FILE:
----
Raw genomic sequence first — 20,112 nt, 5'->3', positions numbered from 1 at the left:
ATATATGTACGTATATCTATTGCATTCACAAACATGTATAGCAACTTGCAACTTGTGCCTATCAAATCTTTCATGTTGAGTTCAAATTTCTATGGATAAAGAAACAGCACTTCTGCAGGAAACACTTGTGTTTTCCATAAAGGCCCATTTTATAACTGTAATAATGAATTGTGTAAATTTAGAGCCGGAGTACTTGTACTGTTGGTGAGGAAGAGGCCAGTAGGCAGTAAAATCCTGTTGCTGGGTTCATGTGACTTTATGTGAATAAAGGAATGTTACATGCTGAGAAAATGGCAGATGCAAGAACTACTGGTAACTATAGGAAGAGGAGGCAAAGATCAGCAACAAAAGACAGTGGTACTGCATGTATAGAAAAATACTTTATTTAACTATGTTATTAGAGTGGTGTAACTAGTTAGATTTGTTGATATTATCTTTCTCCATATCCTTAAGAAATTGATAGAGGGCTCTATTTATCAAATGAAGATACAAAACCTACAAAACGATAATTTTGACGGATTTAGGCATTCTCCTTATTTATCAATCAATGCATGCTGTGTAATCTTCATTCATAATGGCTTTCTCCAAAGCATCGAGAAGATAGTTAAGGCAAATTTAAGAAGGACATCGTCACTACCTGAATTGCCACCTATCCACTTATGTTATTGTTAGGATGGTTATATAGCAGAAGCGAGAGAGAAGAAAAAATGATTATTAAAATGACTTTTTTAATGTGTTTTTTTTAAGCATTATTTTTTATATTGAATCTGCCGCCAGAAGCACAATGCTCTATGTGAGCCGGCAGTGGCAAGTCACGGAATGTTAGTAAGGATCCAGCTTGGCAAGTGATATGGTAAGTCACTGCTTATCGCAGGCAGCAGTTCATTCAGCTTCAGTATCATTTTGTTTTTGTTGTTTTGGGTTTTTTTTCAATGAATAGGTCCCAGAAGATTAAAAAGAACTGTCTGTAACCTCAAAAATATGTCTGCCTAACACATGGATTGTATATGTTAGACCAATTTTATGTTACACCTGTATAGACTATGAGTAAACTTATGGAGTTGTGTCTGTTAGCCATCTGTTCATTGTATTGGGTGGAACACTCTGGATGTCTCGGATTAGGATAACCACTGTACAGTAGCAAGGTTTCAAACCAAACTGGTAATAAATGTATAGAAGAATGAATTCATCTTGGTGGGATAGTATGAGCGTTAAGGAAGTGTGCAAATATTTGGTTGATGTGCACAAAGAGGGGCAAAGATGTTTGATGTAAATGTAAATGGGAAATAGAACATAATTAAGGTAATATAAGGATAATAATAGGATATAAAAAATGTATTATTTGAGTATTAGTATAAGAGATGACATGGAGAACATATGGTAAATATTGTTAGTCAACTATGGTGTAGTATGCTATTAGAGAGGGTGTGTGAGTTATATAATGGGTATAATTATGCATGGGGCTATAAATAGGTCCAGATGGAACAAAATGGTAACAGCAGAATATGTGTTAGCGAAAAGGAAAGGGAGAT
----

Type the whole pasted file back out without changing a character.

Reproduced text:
Raw genomic sequence first — 20,112 nt, 5'->3', positions numbered from 1 at the left:
ATATATGTACGTATATCTATTGCATTCACAAACATGTATAGCAACTTGCAACTTGTGCCTATCAAATCTTTCATGTTGAGTTCAAATTTCTATGGATAAAGAAACAGCACTTCTGCAGGAAACACTTGTGTTTTCCATAAAGGCCCATTTTATAACTGTAATAATGAATTGTGTAAATTTAGAGCCGGAGTACTTGTACTGTTGGTGAGGAAGAGGCCAGTAGGCAGTAAAATCCTGTTGCTGGGTTCATGTGACTTTATGTGAATAAAGGAATGTTACATGCTGAGAAAATGGCAGATGCAAGAACTACTGGTAACTATAGGAAGAGGAGGCAAAGATCAGCAACAAAAGACAGTGGTACTGCATGTATAGAAAAATACTTTATTTAACTATGTTATTAGAGTGGTGTAACTAGTTAGATTTGTTGATATTATCTTTCTCCATATCCTTAAGAAATTGATAGAGGGCTCTATTTATCAAATGAAGATACAAAACCTACAAAACGATAATTTTGACGGATTTAGGCATTCTCCTTATTTATCAATCAATGCATGCTGTGTAATCTTCATTCATAATGGCTTTCTCCAAAGCATCGAGAAGATAGTTAAGGCAAATTTAAGAAGGACATCGTCACTACCTGAATTGCCACCTATCCACTTATGTTATTGTTAGGATGGTTATATAGCAGAAGCGAGAGAGAAGAAAAAATGATTATTAAAATGACTTTTTTAATGTGTTTTTTTTAAGCATTATTTTTTATATTGAATCTGCCGCCAGAAGCACAATGCTCTATGTGAGCCGGCAGTGGCAAGTCACGGAATGTTAGTAAGGATCCAGCTTGGCAAGTGATATGGTAAGTCACTGCTTATCGCAGGCAGCAGTTCATTCAGCTTCAGTATCATTTTGTTTTTGTTGTTTTGGGTTTTTTTTCAATGAATAGGTCCCAGAAGATTAAAAAGAACTGTCTGTAACCTCAAAAATATGTCTGCCTAACACATGGATTGTATATGTTAGACCAATTTTATGTTACACCTGTATAGACTATGAGTAAACTTATGGAGTTGTGTCTGTTAGCCATCTGTTCATTGTATTGGGTGGAACACTCTGGATGTCTCGGATTAGGATAACCACTGTACAGTAGCAAGGTTTCAAACCAAACTGGTAATAAATGTATAGAAGAATGAATTCATCTTGGTGGGATAGTATGAGCGTTAAGGAAGTGTGCAAATATTTGGTTGATGTGCACAAAGAGGGGCAAAGATGTTTGATGTAAATGTAAATGGGAAATAGAACATAATTAAGGTAATATAAGGATAATAATAGGATATAAAAAATGTATTATTTGAGTATTAGTATAAGAGATGACATGGAGAACATATGGTAAATATTGTTAGTCAACTATGGTGTAGTATGCTATTAGAGAGGGTGTGTGAGTTATATAATGGGTATAATTATGCATGGGGCTATAAATAGGTCCAGATGGAACAAAATGGTAACAGCAGAATATGTGTTAGCGAAAAGGAAAGGGAGAT